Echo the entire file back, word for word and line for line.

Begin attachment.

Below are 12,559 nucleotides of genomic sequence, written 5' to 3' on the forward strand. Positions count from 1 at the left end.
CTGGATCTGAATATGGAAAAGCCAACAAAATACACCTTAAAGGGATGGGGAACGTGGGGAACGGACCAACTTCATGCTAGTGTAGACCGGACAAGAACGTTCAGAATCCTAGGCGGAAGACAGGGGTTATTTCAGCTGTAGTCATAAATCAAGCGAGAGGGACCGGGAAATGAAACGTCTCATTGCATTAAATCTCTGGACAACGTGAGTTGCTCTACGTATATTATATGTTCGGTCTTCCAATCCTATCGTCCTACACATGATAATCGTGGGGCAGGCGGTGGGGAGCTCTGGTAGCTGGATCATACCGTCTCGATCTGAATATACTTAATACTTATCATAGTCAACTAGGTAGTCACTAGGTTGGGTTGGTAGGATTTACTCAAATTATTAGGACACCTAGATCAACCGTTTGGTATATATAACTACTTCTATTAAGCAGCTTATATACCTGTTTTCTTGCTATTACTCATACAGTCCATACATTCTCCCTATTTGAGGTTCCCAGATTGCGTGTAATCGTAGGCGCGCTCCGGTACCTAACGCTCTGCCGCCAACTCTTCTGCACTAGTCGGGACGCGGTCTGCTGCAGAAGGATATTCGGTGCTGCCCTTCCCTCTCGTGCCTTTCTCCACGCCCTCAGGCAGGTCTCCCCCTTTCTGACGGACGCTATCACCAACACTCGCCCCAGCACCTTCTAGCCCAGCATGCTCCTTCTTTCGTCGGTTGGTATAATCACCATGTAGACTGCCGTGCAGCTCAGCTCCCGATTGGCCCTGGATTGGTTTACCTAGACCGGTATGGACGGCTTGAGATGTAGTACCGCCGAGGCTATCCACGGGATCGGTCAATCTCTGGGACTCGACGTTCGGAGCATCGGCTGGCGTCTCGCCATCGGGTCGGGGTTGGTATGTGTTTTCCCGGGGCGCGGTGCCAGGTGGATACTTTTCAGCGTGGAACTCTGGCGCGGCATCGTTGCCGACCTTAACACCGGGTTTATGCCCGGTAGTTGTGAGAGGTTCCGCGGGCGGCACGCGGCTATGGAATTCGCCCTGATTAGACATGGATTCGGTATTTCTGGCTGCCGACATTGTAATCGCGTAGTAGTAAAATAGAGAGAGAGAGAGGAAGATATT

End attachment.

Below are 12,559 nucleotides of genomic sequence, written 5' to 3' on the forward strand. Positions count from 1 at the left end.
CTGGATCTGAATATGGAAAAGCCAACAAAATACACCTTAAAGGGATGGGGAACGTGGGGAACGGACCAACTTCATGCTAGTGTAGACCGGACAAGAACGTTCAGAATCCTAGGCGGAAGACAGGGGTTATTTCAGCTGTAGTCATAAATCAAGCGAGAGGGACCGGGAAATGAAACGTCTCATTGCATTAAATCTCTGGACAACGTGAGTTGCTCTACGTATATTATATGTTCGGTCTTCCAATCCTATCGTCCTACACATGATAATCGTGGGGCAGGCGGTGGGGAGCTCTGGTAGCTGGATCATACCGTCTCGATCTGAATATACTTAATACTTATCATAGTCAACTAGGTAGTCACTAGGTTGGGTTGGTAGGATTTACTCAAATTATTAGGACACCTAGATCAACCGTTTGGTATATATAACTACTTCTATTAAGCAGCTTATATACCTGTTTTCTTGCTATTACTCATACAGTCCATACATTCTCCCTATTTGAGGTTCCCAGATTGCGTGTAATCGTAGGCGCGCTCCGGTACCTAACGCTCTGCCGCCAACTCTTCTGCACTAGTCGGGACGCGGTCTGCTGCAGAAGGATATTCGGTGCTGCCCTTCCCTCTCGTGCCTTTCTCCACGCCCTCAGGCAGGTCTCCCCCTTTCTGACGGACGCTATCACCAACACTCGCCCCAGCACCTTCTAGCCCAGCATGCTCCTTCTTTCGTCGGTTGGTATAATCACCATGTAGACTGCCGTGCAGCTCAGCTCCCGATTGGCCCTGGATTGGTTTACCTAGACCGGTATGGACGGCTTGAGATGTAGTACCGCCGAGGCTATCCACGGGATCGGTCAATCTCTGGGACTCGACGTTCGGAGCATCGGCTGGCGTCTCGCCATCGGGTCGGGGTTGGTATGTGTTTTCCCGGGGCGCGGTGCCAGGTGGATACTTTTCAGCGTGGAACTCTGGCGCGGCATCGTTGCCGACCTTAACACCGGGTTTATGCCCGGTAGTTGTGAGAGGTTCCGCGGGCGGCACGCGGCTATGGAATTCGCCCTGATTAGACATGGATTCGGTATTTCTGGCTGCCGACATTGTAATCGCGTAGTAGTAAAATAGAGAGAGAGAGAGGAAGATATT